According to national statistics, 62% of homes have one or more pets. It is no surprise that divorce disputes about who gets the family pet are common – and they are often contentious. For most people, pets are an important part of the family, but for some, they are considered valued family members. Fights over pet custody can stall or even halt divorce settlement proceedings leaving no alternative but litigation to resolve the matter. If your pet is a valued part of your life, you should make your attorney aware of your feelings up front.
Are Pets Property in North Carolina?
Although most people value their pets as more than a piece of property, North Carolina – like most other states in the country – continue to determine custody of pets by identifying them as property and including them in the equitable distribution process. There does seem to be a trend in some states to treat pets more like children, considering their best interests and even awarding visitation rights to the non-custodial spouse. That approach to pet custody is, however, not how North Carolina treats the issue.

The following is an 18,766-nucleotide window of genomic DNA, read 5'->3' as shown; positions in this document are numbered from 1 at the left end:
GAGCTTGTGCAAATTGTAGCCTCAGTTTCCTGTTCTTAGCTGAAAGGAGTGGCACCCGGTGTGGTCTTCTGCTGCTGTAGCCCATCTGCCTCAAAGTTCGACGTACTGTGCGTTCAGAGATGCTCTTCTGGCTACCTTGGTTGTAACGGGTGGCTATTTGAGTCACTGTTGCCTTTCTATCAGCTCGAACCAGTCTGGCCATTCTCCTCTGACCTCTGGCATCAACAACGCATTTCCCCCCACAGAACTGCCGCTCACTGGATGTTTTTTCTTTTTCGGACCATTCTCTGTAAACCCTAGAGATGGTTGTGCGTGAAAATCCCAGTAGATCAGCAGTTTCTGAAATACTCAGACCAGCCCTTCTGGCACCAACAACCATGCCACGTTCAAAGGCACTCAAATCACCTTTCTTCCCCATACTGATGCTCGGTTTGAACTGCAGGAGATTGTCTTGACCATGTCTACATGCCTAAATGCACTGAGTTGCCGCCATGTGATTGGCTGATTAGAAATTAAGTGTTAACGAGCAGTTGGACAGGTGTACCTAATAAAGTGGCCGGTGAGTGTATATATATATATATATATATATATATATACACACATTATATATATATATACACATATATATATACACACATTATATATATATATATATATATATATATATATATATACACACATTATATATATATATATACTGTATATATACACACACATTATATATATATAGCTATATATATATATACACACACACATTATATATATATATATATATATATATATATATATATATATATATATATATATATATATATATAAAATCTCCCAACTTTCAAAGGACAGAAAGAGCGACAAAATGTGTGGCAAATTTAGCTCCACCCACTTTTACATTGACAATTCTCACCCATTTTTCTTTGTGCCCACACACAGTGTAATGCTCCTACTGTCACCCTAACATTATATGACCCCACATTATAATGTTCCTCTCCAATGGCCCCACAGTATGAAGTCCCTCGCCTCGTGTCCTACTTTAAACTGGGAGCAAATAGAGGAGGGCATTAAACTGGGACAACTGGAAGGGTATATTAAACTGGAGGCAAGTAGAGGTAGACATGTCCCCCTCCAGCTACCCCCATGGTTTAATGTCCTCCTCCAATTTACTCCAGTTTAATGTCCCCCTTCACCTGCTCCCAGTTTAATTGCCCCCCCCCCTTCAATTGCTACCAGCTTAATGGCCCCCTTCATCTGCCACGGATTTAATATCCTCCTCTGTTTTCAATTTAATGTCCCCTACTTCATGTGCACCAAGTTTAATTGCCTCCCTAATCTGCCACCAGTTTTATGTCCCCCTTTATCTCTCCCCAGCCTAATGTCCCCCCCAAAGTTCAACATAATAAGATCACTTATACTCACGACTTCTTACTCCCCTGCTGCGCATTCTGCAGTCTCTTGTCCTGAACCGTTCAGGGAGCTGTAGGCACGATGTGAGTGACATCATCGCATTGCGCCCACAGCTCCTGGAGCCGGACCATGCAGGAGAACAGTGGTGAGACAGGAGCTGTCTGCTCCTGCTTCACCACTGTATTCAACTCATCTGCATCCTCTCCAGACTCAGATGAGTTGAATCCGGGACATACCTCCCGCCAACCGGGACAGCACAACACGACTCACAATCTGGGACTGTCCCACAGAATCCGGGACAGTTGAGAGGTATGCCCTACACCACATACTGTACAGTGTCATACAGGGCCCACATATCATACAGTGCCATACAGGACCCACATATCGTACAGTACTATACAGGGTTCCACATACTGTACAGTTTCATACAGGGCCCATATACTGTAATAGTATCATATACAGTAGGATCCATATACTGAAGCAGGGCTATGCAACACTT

How is Pet Custody Decided in North Carolina?
In North Carolina, pet custody is determined by state laws governing marital property. As such, pets are considered the same as other household goods like furniture and jewelry. In determining the value of a pet, the court considers only fair market value of the pet and does not factor in emotional or sentimental attachment.
In accordance with the equitable distribution process, the pet is first classified as marital or separate property. If it is marital property, the pet will be valued and awarded to one spouse while the other spouse will receive credit for that value. If the pet belonged to one spouse before the marriage or one spouse can prove the pet was a gift from a third party, it will be classified as separate property and will be awarded to that spouse.
If there has been an issue of domestic violence in the marriage, the courts treat the award of pets differently. North Carolina law now allows pets to be covered by domestic violence protective orders and in a divorce settlement, the judge will normally award the pet to the victimized spouse if there is evidence the offending spouse engaged in cruel behavior toward the pet as well as toward his or her spouse.
Pet Custody Agreements
Divorcing couples can avoid having a judge lump their pet in with the furniture by crafting an agreement outside court. It is commonly made part of their separation agreement or it can be a separate pet custody agreement. These are binding contracts and can be enforced by the court if necessary. The agreement can include matters such as terms of sharing or custody, visitation if applicable and financial arrangements.